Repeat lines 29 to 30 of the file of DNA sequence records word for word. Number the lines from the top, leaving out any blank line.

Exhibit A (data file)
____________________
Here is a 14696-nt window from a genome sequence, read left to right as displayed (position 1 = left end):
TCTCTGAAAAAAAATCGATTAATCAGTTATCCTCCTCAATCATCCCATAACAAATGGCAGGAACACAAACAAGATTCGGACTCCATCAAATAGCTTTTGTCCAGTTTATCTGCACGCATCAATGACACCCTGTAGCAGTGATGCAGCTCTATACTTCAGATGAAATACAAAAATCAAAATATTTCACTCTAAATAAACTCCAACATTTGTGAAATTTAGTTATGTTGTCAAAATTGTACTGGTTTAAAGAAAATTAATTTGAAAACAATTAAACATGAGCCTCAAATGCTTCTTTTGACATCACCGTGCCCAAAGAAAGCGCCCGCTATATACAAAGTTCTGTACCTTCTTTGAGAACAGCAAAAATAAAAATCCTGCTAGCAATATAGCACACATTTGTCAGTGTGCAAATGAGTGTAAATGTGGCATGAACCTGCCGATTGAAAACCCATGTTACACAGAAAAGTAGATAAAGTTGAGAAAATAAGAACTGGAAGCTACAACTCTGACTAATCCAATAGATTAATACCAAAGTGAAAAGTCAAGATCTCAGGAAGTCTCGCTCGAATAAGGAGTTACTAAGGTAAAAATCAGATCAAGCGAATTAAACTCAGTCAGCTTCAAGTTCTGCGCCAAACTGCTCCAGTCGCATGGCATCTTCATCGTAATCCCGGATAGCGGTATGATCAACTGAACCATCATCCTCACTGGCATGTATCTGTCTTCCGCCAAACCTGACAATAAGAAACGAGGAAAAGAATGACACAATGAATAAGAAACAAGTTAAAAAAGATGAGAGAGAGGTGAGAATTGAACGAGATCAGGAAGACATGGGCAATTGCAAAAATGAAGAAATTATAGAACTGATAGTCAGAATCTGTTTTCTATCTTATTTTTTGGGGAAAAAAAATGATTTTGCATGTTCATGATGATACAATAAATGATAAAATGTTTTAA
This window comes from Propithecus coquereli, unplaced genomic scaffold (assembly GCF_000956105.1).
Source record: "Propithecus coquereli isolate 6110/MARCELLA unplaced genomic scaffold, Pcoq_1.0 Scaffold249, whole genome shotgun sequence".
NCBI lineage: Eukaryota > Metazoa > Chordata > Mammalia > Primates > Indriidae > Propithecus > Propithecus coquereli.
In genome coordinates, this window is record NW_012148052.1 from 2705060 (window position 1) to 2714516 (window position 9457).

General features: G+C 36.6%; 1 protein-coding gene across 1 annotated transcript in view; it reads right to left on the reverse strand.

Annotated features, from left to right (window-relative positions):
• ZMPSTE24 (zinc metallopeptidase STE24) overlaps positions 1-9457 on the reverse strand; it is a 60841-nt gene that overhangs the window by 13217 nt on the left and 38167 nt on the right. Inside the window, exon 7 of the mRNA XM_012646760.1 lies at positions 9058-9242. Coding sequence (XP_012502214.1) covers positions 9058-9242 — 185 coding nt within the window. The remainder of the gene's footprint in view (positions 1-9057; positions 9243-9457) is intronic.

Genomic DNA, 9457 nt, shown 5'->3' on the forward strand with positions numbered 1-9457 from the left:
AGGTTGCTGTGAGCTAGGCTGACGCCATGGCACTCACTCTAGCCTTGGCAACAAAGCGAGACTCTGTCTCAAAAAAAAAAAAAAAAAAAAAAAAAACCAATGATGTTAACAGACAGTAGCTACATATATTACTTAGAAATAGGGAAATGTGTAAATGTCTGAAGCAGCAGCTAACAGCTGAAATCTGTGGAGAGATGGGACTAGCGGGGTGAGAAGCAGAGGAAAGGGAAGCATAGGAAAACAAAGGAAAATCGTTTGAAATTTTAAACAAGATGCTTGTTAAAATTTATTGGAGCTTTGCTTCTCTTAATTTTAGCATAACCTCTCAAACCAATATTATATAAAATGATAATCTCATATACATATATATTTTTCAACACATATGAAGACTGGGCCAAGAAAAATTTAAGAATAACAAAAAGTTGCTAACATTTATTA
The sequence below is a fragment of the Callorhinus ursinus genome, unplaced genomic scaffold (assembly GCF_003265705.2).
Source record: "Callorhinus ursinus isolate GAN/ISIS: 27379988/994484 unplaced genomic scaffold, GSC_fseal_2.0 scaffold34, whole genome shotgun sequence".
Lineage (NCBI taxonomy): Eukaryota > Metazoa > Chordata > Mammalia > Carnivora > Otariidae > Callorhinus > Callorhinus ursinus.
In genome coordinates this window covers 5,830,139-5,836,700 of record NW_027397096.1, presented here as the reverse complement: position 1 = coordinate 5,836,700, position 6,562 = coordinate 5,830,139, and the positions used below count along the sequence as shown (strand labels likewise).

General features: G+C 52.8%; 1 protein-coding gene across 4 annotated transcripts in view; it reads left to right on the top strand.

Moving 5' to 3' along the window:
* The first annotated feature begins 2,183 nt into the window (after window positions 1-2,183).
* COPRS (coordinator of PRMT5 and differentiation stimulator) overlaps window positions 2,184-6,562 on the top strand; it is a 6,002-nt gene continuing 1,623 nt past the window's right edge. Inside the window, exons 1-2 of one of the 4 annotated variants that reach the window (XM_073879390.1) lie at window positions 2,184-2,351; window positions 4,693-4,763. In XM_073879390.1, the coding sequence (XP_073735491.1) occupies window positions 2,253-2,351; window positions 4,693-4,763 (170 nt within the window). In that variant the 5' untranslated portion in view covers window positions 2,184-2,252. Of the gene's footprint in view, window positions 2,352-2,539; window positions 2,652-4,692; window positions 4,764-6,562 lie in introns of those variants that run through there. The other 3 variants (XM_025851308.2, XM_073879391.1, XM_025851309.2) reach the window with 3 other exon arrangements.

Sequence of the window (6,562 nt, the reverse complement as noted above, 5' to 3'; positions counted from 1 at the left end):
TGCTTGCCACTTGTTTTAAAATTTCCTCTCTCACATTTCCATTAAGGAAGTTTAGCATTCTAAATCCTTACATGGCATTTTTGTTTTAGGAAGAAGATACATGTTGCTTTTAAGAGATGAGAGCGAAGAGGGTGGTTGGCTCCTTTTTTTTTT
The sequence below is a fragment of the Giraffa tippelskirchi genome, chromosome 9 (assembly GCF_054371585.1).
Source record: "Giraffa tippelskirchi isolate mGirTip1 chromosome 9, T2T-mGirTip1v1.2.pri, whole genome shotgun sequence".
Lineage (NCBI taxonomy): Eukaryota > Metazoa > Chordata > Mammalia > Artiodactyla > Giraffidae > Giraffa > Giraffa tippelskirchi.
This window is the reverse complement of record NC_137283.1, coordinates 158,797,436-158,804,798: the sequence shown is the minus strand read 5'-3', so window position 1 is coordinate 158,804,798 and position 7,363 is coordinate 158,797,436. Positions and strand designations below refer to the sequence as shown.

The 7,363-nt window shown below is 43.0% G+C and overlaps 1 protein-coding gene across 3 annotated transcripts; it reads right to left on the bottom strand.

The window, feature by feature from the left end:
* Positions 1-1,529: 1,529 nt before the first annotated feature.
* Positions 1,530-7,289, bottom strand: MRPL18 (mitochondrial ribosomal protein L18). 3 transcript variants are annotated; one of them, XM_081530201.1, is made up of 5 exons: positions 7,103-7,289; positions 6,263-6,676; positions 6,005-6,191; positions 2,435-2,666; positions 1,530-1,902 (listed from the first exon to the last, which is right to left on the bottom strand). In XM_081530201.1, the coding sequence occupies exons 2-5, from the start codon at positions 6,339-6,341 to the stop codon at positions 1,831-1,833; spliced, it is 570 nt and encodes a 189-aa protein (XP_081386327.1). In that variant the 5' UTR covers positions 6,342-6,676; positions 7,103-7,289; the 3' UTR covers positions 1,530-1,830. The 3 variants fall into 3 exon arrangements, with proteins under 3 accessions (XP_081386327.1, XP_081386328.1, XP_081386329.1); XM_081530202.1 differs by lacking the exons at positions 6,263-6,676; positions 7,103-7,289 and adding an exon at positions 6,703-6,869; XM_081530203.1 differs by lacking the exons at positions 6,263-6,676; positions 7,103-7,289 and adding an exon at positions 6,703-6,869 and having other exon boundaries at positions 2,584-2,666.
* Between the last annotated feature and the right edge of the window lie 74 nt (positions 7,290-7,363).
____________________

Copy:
* Positions 1,530-7,289, bottom strand: MRPL18 (mitochondrial ribosomal protein L18). 3 transcript variants are annotated; one of them, XM_081530201.1, is made up of 5 exons: positions 7,103-7,289; positions 6,263-6,676; positions 6,005-6,191; positions 2,435-2,666; positions 1,530-1,902 (listed from the first exon to the last, which is right to left on the bottom strand). In XM_081530201.1, the coding sequence occupies exons 2-5, from the start codon at positions 6,339-6,341 to the stop codon at positions 1,831-1,833; spliced, it is 570 nt and encodes a 189-aa protein (XP_081386327.1). In that variant the 5' UTR covers positions 6,342-6,676; positions 7,103-7,289; the 3' UTR covers positions 1,530-1,830. The 3 variants fall into 3 exon arrangements, with proteins under 3 accessions (XP_081386327.1, XP_081386328.1, XP_081386329.1); XM_081530202.1 differs by lacking the exons at positions 6,263-6,676; positions 7,103-7,289 and adding an exon at positions 6,703-6,869; XM_081530203.1 differs by lacking the exons at positions 6,263-6,676; positions 7,103-7,289 and adding an exon at positions 6,703-6,869 and having other exon boundaries at positions 2,584-2,666.
* Between the last annotated feature and the right edge of the window lie 74 nt (positions 7,290-7,363).